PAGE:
manila-youth250pxAnd 12 of us finished up the season in July with another bit of heaven in Singapore at the Baptist Youth World Conference, followed by a mission trip to Manila, Philippines—two more weeks of bringing heaven to earth—and experiencing heaven on earth!

These times were heaven on earth for me. I know saying that seems like a stretch. Really? Digging in dirt on a roof top? A week with middle schoolers at camp? Sleeping on the floor of a church with 24 of your closest friends and showering in a trailer? Yes!!!!!

Youth 1 on missionBut let me explain!

There is something really beautiful about traveling together, living together in close quarters, working together, learning together, worshiping together, playing together, laughing together, eating together, resting together, and growing together. Emphasis on together!

At the end of each experience our love for God and our love for each other has multiplied and deepened and strengthened so that we came home longing for more time together.

Youth 1 on missionActually, what we are longing for is heaven. Because I think that is what heaven will be like: people who love God and love each other, living, worshiping, eating, fellowshipping, playing and laughing, resting and working – together.

Look for more information on Len Morrow.
Find out about ReEstablish Richmond or email Patrick Bradford.
Editor’s note: Ann Carter serves on the FBC staff as Youth Associate.

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Enough

By Meredith Booth. Photos by Allen Cumbia.

calloutAs one of the most densely populated cities in the world, Manila, the Philippines, is far from serene. At all hours of the day, streets teem with buses, cars and tricycles (see first photo) pumping thick, black exhaust into the sultry sky. An endless stream of people wade through murky flood waters, their clothes saturated from the monsoon rains. Piles of discarded trash litter the ground, spilling into the scrap-metal shanty homes that line the road. The poverty is all-consuming.

philippines-flooded

In early August, our 10-member team of volunteers served families and children living in evacuation centers in Metro Manila. Many of these centers exist to support the thousands of families displaced by the recent flooding, while others serve as temporary government housing for impoverished families.

PhilippinesArmed with a spirit of adventure (and a few essential craft supplies), we left Richmond with anxious excitement for how God would change us and use us during this trip. We were prepared to sing and tell stories, ring chimes and play games, and do just about anything God placed in our path. And that He did.

He placed us in gymnasiums swarming with crying babies and smiling children. He took us to open-air awnings packed with hungry children. He drove us through neighborhoods built upon landfills and inside the walls of a women’s prison. We sang songs with their children, painted butterflies on their faces, and rejoiced with them until our shirts were drenched in sweat.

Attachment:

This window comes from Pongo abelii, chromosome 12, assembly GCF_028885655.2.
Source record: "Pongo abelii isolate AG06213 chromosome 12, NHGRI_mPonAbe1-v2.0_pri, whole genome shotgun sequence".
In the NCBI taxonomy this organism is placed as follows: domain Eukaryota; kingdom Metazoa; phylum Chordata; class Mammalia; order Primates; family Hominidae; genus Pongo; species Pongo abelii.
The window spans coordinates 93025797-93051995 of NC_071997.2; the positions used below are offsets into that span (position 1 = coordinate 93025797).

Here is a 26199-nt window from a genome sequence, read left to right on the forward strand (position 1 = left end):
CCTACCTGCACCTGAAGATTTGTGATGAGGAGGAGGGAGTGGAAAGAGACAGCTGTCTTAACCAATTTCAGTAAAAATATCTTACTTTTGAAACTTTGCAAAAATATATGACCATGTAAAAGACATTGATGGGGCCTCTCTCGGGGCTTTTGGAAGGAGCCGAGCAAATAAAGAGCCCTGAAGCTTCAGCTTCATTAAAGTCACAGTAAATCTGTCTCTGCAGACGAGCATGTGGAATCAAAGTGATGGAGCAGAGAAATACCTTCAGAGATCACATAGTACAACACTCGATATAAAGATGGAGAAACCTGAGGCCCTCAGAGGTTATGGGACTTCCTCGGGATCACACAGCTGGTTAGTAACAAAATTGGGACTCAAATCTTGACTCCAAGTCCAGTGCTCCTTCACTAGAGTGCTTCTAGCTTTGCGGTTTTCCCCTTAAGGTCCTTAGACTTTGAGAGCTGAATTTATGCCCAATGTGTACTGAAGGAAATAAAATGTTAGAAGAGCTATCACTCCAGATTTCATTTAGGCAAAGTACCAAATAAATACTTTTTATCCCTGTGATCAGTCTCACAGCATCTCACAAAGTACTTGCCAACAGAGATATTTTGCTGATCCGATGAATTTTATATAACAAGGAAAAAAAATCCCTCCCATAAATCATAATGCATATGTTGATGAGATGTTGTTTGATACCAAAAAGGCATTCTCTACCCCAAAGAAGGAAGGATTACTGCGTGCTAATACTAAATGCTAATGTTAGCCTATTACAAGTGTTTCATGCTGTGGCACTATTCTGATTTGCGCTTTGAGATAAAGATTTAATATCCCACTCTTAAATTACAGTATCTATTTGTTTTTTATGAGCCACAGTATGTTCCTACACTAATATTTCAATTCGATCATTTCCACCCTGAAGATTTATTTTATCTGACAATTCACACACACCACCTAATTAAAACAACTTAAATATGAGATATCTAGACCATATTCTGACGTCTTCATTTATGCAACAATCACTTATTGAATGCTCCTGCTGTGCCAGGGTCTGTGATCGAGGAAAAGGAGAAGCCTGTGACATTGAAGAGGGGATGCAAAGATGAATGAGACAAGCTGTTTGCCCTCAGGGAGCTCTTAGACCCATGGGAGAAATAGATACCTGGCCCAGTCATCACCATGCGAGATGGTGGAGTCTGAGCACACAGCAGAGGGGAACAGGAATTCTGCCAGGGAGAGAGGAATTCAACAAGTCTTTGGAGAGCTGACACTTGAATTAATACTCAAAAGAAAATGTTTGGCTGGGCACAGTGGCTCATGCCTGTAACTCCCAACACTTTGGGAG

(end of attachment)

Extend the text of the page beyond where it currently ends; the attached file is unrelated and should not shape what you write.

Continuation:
In the midst of such deep physical poverty, gratitude abounded. Children splashed in the waters that washed away their homes, smiled for our cameras, held umbrellas to keep us dry, and joyfully honored us with their finest hospitality.

And still our team was left reeling, consumed with the devastating need all around us. In one of our conversations with Elmer, the missionary we partnered with in the Philippines, we asked, “How do you deal with the overwhelming need here?” And his reply was quite simple, “Because it is my joy. You see, you are the answer to these people’s prayers. You are what they’ve been praying for.”

And so, in a place that seems somewhat forgotten, God has not forgotten His people. He answered with face paint and with puppets. He answered with enough. Enough rice for a thousand hungry bellies. Enough hope for a city under water. Enough crayons for a sea of tiny eager hands. Enough faith to believe God is still present. He has answered with enough in a place that has not nearly enough. He has answered with us.

“I’m glad in God, far happier than you would ever guess … I don’t have a sense of needing anything personally. I’ve learned by now to be quite content whatever my circumstances. I’m just as happy with little as with much, with much as with little. I’ve found the recipe for being happy whether full or hungry, hands full or hands empty. Whatever I have, wherever I am, I can make it through anything in the One who makes me who I am” (Philippians 4:11-13, The Message).

Team members: Meredith Booth, Allen Cumbia, Hope Cumbia, Jensine Cumbia, Gladys Johnson, Ralph Starling, Matthew Szucs, Ruth Szucs, Cathy Tankersley, Lynn Turner

See Related Story: How are mission trips funded?


Meredith BoothMeredith Booth is a fourth grade teacher for Chesterfield County. At FBC Richmond, she enjoys serving as a small group leader for youth on Sunday nights and taking part in local and international mission projects. She loves traveling, being outdoors and spending time with her family, especially her nephews, Jackson and Wesley. God has given her more than enough.